NEW YORK--Eyecare practitioners just
starting to get into servicing low-vision patients, as well as
those who've been involved with this visioncare segment for a
while, found the VCA session "Magnify Your Future," a low-vision
seminar, beneficial. Leading the all-day session and panel
discussion was Michael Politzer, OD. Speakers and panelists
included Stanley Woo, OD; Thomas Porter, OD; Bethany Fishbein, OD;
Randy Kinkade, OD; and Christopher Colburn, OD.
Subjects included diagnosing low
vision, evaluating which low-vision devices work with which
patients and clinical pearls. About 14 manufacturers were also on
hand demonstrating a variety of low-vision aids.
Bob Susan, OD, of Levin &
Luminais Eye Associates in Thorndale, Pa., who began serving
low-vision patients six months ago, came to "get ideas on growing
the practice and referrals, and to help his technicians get more
experience" in this area.
"The overall experience of the
speakers has been helpful," Susan said. "Anyone can give an eye
exam, but how you interact with patients and have them buy into
[low-vision treatment] is what will make a low-vision practice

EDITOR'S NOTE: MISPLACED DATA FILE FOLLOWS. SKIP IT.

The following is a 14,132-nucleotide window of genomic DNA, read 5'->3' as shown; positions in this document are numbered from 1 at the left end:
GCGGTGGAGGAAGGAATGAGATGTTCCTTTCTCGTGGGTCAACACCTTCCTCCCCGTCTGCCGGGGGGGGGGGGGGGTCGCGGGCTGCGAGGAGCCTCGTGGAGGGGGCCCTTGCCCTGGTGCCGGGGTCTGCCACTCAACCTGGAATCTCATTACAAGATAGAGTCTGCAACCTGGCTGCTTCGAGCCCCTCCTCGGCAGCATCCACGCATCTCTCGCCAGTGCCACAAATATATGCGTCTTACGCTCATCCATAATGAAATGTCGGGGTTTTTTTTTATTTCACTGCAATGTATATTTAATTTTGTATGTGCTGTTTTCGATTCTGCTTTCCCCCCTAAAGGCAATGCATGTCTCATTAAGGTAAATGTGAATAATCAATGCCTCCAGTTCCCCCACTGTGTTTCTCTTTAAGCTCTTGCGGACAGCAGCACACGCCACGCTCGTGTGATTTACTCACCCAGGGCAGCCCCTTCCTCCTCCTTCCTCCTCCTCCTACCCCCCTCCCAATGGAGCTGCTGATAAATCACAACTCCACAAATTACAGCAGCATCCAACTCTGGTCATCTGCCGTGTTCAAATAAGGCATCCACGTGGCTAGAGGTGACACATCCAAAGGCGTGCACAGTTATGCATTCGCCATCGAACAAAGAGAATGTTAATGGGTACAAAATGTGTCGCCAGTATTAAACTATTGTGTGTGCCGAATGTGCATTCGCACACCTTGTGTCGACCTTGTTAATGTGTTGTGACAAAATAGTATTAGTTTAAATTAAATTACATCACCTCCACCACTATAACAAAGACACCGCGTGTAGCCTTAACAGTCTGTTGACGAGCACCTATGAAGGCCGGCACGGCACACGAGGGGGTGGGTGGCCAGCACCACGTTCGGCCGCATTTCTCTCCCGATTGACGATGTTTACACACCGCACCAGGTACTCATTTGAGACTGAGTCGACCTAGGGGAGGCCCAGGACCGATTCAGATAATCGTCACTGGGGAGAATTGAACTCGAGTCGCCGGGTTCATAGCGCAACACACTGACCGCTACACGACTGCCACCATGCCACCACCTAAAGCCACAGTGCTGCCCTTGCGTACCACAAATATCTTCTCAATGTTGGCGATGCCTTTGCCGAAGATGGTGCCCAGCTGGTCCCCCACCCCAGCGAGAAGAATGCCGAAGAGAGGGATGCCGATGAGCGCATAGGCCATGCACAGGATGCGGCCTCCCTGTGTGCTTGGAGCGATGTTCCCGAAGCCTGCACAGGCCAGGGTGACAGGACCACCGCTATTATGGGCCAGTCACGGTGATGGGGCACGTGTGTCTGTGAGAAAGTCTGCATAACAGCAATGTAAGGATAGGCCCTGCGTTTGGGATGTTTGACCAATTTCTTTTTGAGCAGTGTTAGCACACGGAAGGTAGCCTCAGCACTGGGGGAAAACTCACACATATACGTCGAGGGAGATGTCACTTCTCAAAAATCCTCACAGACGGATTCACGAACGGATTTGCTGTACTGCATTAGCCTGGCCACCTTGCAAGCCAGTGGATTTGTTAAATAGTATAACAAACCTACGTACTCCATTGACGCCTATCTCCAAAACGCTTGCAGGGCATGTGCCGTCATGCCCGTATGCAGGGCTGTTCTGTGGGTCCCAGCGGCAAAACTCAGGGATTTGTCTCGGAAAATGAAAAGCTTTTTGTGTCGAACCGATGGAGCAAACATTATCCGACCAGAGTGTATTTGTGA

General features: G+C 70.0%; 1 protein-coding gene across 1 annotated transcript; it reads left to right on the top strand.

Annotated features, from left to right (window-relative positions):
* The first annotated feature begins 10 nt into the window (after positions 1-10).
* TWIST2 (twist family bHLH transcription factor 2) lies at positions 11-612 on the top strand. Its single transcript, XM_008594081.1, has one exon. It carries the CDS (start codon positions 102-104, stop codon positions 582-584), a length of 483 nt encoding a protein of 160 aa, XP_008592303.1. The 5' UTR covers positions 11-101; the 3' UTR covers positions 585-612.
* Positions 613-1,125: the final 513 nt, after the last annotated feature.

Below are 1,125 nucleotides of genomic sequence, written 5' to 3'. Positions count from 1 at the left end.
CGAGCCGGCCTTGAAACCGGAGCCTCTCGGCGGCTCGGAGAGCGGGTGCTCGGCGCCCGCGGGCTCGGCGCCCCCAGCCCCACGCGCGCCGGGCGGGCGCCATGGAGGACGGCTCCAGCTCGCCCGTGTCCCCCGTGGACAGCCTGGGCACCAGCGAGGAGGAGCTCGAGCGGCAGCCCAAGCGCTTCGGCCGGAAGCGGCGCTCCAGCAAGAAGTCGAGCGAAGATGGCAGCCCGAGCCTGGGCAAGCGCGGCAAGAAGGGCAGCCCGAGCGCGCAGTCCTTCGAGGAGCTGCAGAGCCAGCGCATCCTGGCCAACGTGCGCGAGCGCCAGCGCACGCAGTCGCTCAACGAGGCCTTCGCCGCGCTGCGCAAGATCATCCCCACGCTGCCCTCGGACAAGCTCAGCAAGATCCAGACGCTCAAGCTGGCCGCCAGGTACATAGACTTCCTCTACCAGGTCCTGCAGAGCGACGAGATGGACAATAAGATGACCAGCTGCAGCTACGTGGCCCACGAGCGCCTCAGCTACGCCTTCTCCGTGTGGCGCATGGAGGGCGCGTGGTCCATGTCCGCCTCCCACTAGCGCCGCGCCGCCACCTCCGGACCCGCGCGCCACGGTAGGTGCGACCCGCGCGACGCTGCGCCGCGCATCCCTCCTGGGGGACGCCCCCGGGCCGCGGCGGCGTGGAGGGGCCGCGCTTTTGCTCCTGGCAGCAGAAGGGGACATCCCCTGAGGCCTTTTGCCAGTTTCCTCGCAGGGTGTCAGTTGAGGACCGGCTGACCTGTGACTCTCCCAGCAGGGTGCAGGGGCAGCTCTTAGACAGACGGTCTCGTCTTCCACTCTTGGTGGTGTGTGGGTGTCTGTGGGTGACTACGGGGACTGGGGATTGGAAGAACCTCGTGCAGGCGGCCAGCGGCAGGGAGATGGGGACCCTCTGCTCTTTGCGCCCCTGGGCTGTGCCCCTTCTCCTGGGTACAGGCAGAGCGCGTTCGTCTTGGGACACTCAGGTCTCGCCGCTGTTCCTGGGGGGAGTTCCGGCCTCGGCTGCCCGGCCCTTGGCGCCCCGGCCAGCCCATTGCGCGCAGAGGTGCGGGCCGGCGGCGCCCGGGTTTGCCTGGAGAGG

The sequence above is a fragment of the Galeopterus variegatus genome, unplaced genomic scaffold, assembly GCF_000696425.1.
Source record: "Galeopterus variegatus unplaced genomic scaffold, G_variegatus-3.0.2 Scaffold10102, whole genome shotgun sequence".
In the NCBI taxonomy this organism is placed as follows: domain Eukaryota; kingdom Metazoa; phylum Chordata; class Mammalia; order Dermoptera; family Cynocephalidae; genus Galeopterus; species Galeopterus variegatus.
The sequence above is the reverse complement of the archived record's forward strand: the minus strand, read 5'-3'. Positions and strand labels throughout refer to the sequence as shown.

succeed." Drew Doyle, OD, who works at a Maryland Veterans
Administration Hospital, has just been put in charge of an
outpatient clinic where he will be performing low-vision exams, and
"needs to learn the basics of using equipment" for low-vision
patients. He said, "I need to know what's the best equipment for
Heidi Bowie, a low-vision
rehabilitation researcher at Johns Hopkins, came to see the latest
technologies available, as well as to hear insights from the
speakers. "The seminars were good," she noted. She spent part of
the break looking at diagnostic kits.
Richard Soder, OD, of New York, said
low-vision patients have made up half his practice, for 25 years.
He came to get an update on the latest low-vision aid technologies.
--Seth J. Bookey